It happens to all of us. Maybe it’s in a moment of community tragedy, or when a long-time church member confesses a shocking sin. Perhaps your child reveals a secret struggle, or a dear friend shares news of a diagnosis. The information hits your brain, but you’re not quite sure what to do with it.
Problem is, you’re the pastor. You’re supposed to know what to say and what to do. But what happens when, in all honesty, you don’t have clue how to respond?
Pastors shouldn’t be surprised by this feeling, and they shouldn’t be afraid of it. While many expect us to be pillars of strength and the wisest of sages (and we often expect it of ourselves), those expectations have no place in reality. To assume a pastor will know what to say in every situation is to mistake a weak, imperfect human for the eternally perfect God.
Every pastor will encounter moments when he genuinely doesn’t know what to say. As someone who has sat with countless people not knowing exactly what to say or do, let me offer a few steps forward.
Don’t skim over this point. When we don’t know what to speak to someone else, the first thing we must do is speak to God. God’s Word promises to give us what we seek in his name (Luke 11:9–13; John 15:7). And one of the things he explicitly promises to give us—if we ask—is wisdom (James 1:5).
I may not know what to say, but rest assured he does. Why wouldn’t I run to the one perfect source and ask him for help?
Most pastors are known for their ability to talk. But a faithful shepherd should be known, at least as much, for being a good listener. After two decades of pastoral ministry, I’ve come to realize the main reason I don’t know what to say in certain situations is because I simply don’t have enough information. Of course, there are situations when it may be appropriate to say nothing at all.
As people who typically talk for a living, pastors need to resist the natural temptation to respond to tragedies, personal crises, and shocking news with immediate explanations. Instead we must be patient, seeking true knowledge and waiting for genuine wisdom. Knowing something you could say isn’t the same as knowing the right thing to say. And the only way to know the right thing to say is to take time to understand the situation and, even more importantly, the person standing in front of you.
As people who typically talk for a living, pastors need to resist the natural temptation to respond to tragedies, personal crises, and shocking news with immediate explanations.
This practice takes patience and time. And if it requires any speech at all, it generally ought to come in the form of questions rather than statements. Questions aid your listening and help you to understand not only the situation, but also the heart of the person you’re addressing. As we learn from the Proverbs: “The purpose in a man’s heart is like deep water, but a man of understanding will draw it out” (Prov. 20:5).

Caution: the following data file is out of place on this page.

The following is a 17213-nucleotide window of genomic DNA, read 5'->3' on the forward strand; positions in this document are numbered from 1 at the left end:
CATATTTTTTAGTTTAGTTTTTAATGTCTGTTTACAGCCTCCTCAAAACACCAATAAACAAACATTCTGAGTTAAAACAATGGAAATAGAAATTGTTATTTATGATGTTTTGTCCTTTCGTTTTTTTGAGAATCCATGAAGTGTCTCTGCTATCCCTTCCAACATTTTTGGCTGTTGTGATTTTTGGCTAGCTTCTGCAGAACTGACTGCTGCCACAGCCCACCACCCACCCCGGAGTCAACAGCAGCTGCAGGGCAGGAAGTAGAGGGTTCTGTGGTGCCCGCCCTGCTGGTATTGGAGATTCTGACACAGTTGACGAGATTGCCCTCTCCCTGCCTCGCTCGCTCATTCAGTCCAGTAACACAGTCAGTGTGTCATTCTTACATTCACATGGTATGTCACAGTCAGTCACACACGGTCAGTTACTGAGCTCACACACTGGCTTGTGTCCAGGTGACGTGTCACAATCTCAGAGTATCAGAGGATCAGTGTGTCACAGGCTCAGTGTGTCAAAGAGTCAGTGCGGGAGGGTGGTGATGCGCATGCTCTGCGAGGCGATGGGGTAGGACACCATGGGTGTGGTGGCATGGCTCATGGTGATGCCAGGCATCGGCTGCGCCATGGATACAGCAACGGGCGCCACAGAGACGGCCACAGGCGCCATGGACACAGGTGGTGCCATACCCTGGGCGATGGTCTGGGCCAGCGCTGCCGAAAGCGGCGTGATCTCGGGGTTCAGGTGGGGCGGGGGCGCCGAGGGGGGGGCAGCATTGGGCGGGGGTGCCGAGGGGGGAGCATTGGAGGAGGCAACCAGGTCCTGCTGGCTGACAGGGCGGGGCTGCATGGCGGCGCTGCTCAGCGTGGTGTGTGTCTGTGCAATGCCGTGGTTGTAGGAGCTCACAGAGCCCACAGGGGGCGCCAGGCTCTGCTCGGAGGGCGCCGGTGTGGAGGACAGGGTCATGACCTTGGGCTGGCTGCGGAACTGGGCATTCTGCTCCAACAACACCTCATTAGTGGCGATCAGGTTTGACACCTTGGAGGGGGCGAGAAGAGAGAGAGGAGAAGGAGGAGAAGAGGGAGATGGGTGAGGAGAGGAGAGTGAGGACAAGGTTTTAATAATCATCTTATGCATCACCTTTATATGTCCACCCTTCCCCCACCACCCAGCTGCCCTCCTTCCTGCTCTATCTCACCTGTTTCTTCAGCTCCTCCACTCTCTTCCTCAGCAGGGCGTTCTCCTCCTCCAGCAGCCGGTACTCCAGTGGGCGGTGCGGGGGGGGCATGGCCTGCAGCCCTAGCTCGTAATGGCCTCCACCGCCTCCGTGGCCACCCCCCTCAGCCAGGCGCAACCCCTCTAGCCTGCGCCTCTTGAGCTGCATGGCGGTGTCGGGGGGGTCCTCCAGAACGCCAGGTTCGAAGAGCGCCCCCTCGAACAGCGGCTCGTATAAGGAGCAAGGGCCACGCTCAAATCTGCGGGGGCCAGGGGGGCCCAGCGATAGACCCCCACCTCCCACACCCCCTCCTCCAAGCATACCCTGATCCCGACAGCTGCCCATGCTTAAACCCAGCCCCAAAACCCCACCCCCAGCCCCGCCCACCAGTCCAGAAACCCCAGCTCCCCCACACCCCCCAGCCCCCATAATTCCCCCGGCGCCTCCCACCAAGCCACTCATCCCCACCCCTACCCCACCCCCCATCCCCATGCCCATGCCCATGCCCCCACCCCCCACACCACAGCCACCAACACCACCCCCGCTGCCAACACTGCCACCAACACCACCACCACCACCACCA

3. Rest in God’s Grace
Here’s the main reason not knowing what to say results in a kind of internal panic: we’re paralyzed by fear of saying the wrong thing. We feel massive pressure to deliver the right words in the right moment, because that’s what we think people expect. The reality, though, is most people don’t. God doesn’t either.
God knows you’re an imperfect pastor with imperfect words and imperfect wisdom. He knows you’re going to say the wrong thing sometimes. He knows you’re going to stay quiet when you should speak, and speak when you should stay quiet. But he wants you to remember there’s grace for all that (Rom. 8:1–2).
God knows you’re an imperfect pastor with imperfect words and imperfect wisdom.
God is going to use your best efforts and redeem your worst. His work in others’ lives isn’t contingent on you always knowing exactly what to say or do. All he’s calling you to do is strive to love the person in front of you as well as you know how (1 Pet. 1:22). Let his grace cover the rest.
4. Speak Humbly and Confidently
If you’re striving to love a person in the midst of tragedy, crisis, or confusion, eventually that will involve saying something, even if it seems impossible to come up with the right words.
But you are equipped with God’s Word (Heb. 4:12), and called to abide in Christ (John 15:4–5). You are also equipped with an ability to get to know people, and called to listen diligently to understand their hearts. Armed with knowledge of both the person and God’s Word, you can trust he’s going to use you in difficult situations for their good and his glory
God has placed this unforeseen tragedy, this crisis, this surprise, this person in your church and in your life. It was no accident. So with deep humility (recognizing your own limitations and weaknesses) and deep confidence (recognizing God’s perfect knowledge, wisdom, and love), you are free to speak and act without fear.